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IGAD condemns fatal attack at children's hospital in Sudan

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On Sunday, a bomb that fell near the hospital claimed the lives of two children and left others injured following intense fighting for the control of El Fasher City.

The Intergovernmental Authority on Development (IGAD) has condemned the recent attack on Babiker Nahar Pediatric Hospital in El Fasher, Sudan calling for an immediate cessation of hostilities to end the conflict that has plagued the country since April last year.

IGAD's Executive Secretary Workneh Gebeyehu on Wednesday called upon the IGAD assembly of Heads of State and Government to continue leveraging their influence to compel the parties to lay down their arms, return to the negotiating table and strive towards sustainable peace in the Republic of Sudan, to meet the aspirations of the Sudanese people.

"Dr Workneh unequivocally condemns the assaults on critical healthcare infrastructure, such as the recent attack on Babiker Nahar Paediatric Hospital. He notes that such actions not only disrupt the vital supply chain of medical supplies but also hinder the treatment of the injured and vulnerable, including women, children and displaced people," the statement attributed to Workneh Gebeyehu stated.

IGAD further urged all parties involved to exercise restraint in accordance with established international norms underscoring the critical need for unimpeded access to humanitarian aid delivery to alleviate the suffering of affected populations.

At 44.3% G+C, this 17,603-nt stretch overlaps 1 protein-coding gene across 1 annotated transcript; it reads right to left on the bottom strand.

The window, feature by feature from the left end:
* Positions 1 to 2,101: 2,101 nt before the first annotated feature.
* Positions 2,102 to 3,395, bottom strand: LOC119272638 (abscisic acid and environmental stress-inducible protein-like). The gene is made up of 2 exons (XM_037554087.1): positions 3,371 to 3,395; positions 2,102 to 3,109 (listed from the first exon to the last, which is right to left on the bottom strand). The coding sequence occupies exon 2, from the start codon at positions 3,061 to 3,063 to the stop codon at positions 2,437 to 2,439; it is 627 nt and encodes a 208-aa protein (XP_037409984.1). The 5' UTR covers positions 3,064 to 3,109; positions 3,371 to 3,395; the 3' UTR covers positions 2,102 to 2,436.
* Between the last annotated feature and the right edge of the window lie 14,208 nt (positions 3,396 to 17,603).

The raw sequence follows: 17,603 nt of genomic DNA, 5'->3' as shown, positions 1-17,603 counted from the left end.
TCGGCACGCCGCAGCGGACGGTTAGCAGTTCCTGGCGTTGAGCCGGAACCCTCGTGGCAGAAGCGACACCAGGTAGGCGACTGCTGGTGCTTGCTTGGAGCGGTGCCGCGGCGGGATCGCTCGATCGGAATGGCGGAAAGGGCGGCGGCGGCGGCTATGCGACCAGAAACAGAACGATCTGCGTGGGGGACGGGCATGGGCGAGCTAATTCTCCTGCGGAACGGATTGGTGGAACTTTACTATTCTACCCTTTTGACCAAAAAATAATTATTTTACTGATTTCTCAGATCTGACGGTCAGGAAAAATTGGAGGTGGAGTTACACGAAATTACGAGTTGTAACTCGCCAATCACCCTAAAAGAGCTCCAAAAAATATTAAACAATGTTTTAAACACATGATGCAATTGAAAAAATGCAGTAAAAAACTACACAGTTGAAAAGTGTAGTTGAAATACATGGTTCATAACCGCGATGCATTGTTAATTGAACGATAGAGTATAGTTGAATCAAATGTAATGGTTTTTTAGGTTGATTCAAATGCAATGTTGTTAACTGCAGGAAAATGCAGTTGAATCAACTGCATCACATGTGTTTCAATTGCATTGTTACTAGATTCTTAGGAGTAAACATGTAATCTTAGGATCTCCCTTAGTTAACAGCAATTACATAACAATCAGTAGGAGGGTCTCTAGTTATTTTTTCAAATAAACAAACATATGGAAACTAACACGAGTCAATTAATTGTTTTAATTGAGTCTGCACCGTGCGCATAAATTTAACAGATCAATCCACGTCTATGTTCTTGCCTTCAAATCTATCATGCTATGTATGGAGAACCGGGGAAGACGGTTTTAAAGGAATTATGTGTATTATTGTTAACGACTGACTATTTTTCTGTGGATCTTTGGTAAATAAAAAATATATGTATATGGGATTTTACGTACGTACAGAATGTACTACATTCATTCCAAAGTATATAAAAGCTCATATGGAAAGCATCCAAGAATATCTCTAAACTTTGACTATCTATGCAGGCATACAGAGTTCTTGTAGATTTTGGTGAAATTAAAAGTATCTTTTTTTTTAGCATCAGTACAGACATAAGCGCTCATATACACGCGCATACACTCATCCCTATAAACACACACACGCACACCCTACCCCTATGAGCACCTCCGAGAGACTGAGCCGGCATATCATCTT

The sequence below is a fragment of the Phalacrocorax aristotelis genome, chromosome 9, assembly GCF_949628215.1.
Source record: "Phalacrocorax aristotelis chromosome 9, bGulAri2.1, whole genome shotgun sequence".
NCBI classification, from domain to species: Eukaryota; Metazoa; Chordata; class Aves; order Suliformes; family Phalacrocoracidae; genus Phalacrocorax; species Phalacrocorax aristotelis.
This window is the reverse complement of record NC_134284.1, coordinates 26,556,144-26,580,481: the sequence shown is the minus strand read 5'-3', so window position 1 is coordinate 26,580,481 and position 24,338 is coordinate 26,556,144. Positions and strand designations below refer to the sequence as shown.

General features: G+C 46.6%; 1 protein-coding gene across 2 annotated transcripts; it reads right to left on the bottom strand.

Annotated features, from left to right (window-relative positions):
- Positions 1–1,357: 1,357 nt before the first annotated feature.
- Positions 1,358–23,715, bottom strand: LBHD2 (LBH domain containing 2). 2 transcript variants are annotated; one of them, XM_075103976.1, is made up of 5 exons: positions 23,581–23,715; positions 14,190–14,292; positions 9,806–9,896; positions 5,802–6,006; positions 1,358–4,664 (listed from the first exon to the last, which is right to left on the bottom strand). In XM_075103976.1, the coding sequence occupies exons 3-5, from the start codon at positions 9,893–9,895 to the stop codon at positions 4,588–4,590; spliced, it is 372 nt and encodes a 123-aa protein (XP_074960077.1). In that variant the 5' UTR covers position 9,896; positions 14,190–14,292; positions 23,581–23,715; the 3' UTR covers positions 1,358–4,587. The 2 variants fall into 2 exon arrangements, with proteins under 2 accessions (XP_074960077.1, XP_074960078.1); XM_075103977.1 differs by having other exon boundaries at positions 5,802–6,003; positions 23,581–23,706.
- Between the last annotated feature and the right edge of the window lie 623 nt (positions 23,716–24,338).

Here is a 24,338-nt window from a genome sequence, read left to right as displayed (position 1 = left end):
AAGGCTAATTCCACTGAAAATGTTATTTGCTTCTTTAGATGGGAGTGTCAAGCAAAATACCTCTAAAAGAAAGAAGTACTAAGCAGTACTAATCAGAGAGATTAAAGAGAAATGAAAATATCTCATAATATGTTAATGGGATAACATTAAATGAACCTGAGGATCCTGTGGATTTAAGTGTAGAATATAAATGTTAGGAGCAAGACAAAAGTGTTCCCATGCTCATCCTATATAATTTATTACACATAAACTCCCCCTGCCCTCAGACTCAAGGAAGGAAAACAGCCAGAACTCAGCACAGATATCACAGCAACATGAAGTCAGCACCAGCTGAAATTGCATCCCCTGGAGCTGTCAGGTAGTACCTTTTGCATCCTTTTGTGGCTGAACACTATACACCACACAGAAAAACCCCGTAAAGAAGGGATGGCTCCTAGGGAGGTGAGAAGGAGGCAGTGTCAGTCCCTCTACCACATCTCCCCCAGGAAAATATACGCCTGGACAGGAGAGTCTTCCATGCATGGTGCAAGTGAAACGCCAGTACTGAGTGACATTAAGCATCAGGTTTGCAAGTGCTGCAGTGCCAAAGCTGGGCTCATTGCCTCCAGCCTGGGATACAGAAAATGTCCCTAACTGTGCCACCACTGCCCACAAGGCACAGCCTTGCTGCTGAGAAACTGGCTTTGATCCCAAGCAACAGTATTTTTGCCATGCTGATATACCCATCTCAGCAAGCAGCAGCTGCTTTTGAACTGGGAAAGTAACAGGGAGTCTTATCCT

On Sunday, a bomb that fell near the hospital claimed the lives of two children and left others injured following intense fighting for the control of El Fasher City, the last major urban centre in the Darfur region that is under the control of the Sudan Armed Forces.

United Nations emergency relief Chief Martin Griffiths said the "strike" damaged the roof of the Intensive Care Unit of the hospital, the only functioning facility in North Darfur state where medical supplies are running dangerously slow.

Humanitarian crisis

Sudan has been facing conflict since April 2023 when a war broke out between the Sudanese Armed Forces and the RSF leading to a catastrophic humanitarian crisis.

According to Plan International, the conflict had killed over 13,900 by April 15 and left 15 million others in need of humanitarian assistance.

Local media reported that the Director of El Fasher Town Hospital confessed to being forced to treat patients in the small left space within the facility including balconies exposing the dire state of the facility whose medical equipment and supplies were damaged and those available not adequate following the cutting off of a key supply line by the Rapid Support Forces (RSF)

El Fasher is home to 800,000 people whose lives are now at stake as the conflict escalates.

"Sudan is at a tipping point," the UN noted on Monday.

According to the United Nations Office for the Coordination of Humanitarian Affairs (OCHA), the clashes extended into the centre of the town, the outskirts of the main market and in neighbourhoods, resulting in civilian deaths and injuries.

"The clashes including airstrikes and the use of heavy weapons, started mid-morning in the eastern part of El Fasher town and continued until 6:30 pm," the organisation said.

It added that persistent conflict and escalating violence are pushing the people to the brink of famine even as it hampers the flow of aid and basic commodities.

"In Darfur alone, some nine million people need humanitarian assistance today, but a staggering 24.8 million across Sudan...almost one in two people in the country now require help from the UN and aid partners," OCHA stated.

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